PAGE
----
Les Cameron roams the maze of rooms of his big, old country pub, the Commercial in Terang, inviting you to imagine a creative sanctuary in the making.
The western Victorian hotel’s rooms, in these COVID-19 days, are all but empty.
But Cameron, who bought the hotel in 2018 and transformed it into a popular cultural and social venue, sees a future when the Commercial is alive with resident artists, writers, musicians and performers, all of them freed of financial care.
Les Cameron will welcome artists-in-residence to the Commercial Hotel in Terang.Credit:Justin McManus
Here is a gallery and dining room; there a performance space that doubles as a cinema. An office is set up to record podcasts; another is a guitar-strewn music recording studio. There are lounges for dreaming. Kitchens for sustenance. Upstairs are comfortable bedrooms.
Cameron is a former North Melbourne footballer, country coach — he led Koroit to its first Hampden League premiership in 1971 — and teacher with a reputation for bringing out the best in his charges. He was enthused recently when he read an article in The Age about the famous Paris bookstore, Shakespeare and Company.
The bookshop for decades has provided free beds to artists and writers under the slogan “be not inhospitable to strangers lest they be angels in disguise”.
Publican Les Cameron with resident musician Jim Williams and theatre co-ordinator Rosemary Knight.Credit:Justin McManus
Cameron and his collaborator, Rosemary Knight, already practised that approach.
A musician and actor named Jim Williams turned up to do a gig a couple of years ago and never left. Williams’ accommodation is free.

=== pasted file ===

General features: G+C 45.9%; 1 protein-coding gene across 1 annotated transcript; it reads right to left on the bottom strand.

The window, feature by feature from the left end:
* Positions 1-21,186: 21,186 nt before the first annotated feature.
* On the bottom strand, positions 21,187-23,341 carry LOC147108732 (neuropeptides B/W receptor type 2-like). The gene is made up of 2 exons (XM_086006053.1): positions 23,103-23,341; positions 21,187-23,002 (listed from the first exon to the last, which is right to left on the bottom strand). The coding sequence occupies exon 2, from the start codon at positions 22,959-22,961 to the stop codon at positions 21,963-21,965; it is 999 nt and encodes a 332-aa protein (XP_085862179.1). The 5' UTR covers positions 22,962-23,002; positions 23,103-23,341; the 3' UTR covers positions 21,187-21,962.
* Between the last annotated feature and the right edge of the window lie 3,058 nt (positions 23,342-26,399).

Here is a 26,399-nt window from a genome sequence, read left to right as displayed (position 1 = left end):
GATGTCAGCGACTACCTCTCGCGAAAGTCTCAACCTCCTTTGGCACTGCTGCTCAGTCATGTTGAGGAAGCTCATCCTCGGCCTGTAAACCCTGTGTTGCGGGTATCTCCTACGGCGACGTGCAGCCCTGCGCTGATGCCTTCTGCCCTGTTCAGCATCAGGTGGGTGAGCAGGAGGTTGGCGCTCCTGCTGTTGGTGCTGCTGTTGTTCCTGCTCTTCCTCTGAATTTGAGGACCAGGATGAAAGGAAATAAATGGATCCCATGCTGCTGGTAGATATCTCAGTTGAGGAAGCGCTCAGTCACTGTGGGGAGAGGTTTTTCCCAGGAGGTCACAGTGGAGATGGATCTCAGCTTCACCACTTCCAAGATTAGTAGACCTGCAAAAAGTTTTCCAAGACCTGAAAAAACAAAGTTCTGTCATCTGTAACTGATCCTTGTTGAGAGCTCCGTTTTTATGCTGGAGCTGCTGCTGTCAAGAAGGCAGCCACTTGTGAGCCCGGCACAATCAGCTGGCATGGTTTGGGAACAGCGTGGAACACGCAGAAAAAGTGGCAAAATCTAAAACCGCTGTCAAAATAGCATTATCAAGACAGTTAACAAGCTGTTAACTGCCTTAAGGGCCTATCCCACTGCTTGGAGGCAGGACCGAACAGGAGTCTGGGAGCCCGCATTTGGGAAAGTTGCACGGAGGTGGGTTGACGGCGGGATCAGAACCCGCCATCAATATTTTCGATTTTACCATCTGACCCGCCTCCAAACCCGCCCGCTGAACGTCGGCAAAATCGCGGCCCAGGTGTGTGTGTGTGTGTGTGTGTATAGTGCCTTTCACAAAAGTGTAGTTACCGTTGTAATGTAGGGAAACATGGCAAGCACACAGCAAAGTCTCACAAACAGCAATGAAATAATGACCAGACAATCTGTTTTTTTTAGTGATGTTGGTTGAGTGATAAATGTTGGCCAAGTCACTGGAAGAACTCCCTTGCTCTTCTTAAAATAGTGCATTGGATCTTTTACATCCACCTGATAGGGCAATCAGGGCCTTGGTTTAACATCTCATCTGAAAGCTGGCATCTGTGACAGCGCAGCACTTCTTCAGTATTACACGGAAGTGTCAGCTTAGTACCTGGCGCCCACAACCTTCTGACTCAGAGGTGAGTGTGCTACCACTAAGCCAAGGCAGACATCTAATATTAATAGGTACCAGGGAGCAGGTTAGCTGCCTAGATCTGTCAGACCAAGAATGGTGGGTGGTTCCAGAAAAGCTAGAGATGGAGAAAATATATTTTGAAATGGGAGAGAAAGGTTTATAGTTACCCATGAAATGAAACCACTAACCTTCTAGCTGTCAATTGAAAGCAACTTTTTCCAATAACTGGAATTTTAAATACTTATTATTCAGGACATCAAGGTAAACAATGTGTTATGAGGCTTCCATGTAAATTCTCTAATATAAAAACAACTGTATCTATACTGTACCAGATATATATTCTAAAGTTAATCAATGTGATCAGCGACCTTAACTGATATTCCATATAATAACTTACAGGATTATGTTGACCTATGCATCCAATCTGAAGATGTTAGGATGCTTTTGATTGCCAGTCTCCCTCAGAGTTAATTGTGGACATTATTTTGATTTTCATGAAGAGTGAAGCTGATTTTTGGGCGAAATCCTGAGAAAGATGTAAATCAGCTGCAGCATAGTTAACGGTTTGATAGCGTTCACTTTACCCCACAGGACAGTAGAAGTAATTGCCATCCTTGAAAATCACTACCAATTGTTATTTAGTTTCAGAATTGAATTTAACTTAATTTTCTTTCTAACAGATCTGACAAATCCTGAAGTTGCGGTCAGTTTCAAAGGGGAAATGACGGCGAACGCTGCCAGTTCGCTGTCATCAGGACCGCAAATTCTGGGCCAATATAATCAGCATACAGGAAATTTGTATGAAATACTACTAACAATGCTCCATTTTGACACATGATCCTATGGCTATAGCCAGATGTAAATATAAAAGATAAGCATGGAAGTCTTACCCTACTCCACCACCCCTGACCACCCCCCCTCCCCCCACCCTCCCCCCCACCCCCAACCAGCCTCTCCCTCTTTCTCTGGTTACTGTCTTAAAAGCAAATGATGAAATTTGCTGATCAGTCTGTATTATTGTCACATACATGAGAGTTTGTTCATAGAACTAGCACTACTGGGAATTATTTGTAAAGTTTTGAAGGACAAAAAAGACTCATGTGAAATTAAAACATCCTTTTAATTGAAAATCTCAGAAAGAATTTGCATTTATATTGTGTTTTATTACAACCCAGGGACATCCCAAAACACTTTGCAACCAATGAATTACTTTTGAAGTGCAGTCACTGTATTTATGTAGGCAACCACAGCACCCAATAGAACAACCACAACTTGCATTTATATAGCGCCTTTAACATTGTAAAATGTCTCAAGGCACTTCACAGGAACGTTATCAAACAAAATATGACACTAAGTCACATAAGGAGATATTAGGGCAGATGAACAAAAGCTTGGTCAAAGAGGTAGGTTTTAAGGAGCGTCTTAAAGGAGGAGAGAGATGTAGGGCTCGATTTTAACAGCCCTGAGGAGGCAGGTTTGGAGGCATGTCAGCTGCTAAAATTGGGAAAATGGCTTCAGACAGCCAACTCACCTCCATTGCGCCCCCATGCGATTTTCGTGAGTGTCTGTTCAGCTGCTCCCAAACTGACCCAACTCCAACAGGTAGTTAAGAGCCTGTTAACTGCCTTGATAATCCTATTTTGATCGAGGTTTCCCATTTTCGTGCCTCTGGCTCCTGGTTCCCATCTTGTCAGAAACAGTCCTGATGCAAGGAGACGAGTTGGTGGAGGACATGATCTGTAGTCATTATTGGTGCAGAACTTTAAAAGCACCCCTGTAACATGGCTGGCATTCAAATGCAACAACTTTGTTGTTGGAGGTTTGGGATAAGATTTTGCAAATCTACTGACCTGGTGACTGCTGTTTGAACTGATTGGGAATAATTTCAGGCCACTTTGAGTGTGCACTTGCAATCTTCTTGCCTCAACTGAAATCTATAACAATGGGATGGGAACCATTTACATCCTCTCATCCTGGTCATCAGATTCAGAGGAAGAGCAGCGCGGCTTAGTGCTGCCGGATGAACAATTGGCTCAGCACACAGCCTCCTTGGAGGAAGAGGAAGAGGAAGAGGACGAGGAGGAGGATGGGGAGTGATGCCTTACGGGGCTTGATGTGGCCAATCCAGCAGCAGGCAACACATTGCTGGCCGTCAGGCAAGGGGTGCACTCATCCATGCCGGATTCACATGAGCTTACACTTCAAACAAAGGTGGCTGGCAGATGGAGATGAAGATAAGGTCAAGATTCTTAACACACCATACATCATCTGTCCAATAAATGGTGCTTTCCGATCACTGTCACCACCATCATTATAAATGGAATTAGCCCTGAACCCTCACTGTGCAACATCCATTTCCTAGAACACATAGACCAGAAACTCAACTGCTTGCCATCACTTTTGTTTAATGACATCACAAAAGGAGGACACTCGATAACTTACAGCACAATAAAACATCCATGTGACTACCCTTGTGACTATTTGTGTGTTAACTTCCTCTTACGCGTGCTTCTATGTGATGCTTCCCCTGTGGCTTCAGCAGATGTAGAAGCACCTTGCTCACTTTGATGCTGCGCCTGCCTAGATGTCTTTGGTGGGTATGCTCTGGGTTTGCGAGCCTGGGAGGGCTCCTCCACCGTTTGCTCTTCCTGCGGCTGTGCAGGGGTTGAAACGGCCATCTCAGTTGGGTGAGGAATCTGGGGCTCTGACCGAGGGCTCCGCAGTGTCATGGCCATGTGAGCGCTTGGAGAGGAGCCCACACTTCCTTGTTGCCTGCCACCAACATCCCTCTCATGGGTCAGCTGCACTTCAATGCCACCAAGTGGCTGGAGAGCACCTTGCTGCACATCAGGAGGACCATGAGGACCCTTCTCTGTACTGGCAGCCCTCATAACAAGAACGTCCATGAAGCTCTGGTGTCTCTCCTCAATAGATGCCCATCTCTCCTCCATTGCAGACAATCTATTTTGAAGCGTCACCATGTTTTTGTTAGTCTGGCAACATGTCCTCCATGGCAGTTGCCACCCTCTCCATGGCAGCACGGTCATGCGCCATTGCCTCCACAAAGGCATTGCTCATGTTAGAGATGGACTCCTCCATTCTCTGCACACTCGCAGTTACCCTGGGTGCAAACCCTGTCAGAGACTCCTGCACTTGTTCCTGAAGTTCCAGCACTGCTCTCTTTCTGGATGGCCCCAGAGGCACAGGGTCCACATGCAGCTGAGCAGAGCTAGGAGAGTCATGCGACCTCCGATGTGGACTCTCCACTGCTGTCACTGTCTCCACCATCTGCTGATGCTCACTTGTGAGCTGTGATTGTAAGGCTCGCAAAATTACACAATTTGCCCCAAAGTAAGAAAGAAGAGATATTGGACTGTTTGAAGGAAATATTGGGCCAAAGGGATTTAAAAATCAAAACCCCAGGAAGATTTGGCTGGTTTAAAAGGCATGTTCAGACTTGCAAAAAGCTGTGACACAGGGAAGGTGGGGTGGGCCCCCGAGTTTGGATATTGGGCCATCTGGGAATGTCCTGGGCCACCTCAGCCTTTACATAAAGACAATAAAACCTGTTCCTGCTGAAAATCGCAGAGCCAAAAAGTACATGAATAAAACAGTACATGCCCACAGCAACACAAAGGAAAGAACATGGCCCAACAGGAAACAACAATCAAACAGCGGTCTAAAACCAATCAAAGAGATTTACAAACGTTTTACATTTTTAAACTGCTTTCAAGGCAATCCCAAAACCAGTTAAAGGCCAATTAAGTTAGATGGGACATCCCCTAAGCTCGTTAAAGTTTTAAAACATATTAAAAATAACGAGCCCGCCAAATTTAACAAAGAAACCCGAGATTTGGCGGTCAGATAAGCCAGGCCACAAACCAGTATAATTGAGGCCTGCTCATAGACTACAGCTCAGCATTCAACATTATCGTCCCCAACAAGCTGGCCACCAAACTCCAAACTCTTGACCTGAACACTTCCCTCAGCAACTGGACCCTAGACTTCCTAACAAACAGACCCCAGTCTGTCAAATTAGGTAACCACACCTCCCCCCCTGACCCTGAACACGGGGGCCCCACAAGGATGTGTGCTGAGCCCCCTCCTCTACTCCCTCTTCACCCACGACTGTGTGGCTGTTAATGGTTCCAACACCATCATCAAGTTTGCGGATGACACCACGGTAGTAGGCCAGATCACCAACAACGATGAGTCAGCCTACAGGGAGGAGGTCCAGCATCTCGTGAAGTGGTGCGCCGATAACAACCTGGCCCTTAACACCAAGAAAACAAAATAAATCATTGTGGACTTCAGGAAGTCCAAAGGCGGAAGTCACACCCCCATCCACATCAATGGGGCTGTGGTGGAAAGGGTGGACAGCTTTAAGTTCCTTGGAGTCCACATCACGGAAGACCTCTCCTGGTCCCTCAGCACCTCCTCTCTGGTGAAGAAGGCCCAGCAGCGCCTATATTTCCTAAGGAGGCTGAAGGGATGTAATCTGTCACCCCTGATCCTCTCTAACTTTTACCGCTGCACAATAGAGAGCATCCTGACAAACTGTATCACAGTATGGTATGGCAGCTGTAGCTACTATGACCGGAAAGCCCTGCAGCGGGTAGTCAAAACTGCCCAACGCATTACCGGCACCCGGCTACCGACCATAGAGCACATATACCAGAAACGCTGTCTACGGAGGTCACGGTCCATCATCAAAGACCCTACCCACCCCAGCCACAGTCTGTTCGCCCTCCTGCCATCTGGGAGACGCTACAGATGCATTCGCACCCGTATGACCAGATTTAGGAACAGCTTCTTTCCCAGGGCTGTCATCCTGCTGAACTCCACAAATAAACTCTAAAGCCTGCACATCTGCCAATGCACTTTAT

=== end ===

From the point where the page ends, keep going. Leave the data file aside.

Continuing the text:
In return, he has become the hotel’s resident guitarist, and he and Knight help run a community theatre group for disabled people.
When international backpackers stayed at the hotel while working on surrounding farms, Cameron and Knight couldn’t bear to witness their isolation. They arranged for local families to befriend and invite the travellers into their homes. Lasting friendships formed.
Resident musician Jim Williams came to the hotel for a gig and never left.Credit:Justin McManus
Cameron now envisions his whole hotel, which opened on its site almost 180 years ago, becoming a refuge for creatives needing a place to complete their works.
He and Knight have just purchased the old Terang courthouse, right across the road from the Commercial Hotel. It, too, will become a performance space.
“COVID has been such an awful time for creative people,” Cameron says. “So many performers and musicians have just had to sit there, locked down, their gigs and their shows cancelled, no money coming in, waiting for a better time.
“There are 12 double rooms here.
“When the state opens up [from its COVID restrictions], we plan to offer 12 fellowships that might be for three, six or 12 months, to people who need a place to develop their creative projects, whatever that might be.
“They would get a room to stay, the use of performance space and a stipend.”
One of the hotel’s rooms that will be made available rent-free for artists.Credit:Justin McManus
Cameron does not stipulate who might apply. They might be people needing privacy, or they might be members of performance groups wishing to collaborate.
“Their only obligation would be to present the outline of whatever project they plan to undertake,” he says.
“They’ll get the benefit of being welcomed into a small country community. In return, the local community gets the benefit of welcoming creative people into the life of Terang and its district.”
Terang is a town of less than 2500 people, 212km south-west of Melbourne.
For millenia, it was a traditional home of the Girai Wurrung (or Kirrae Wurrong) First People.
Its tree-lined streets these days boast gracious, historically important buildings that speak of a time when Terang was a wealthy rural centre servicing large pastoral holdings.
If Cameron and Knight have their way, the old town will soon be able to add “cultural renaissance” to its considerable history.
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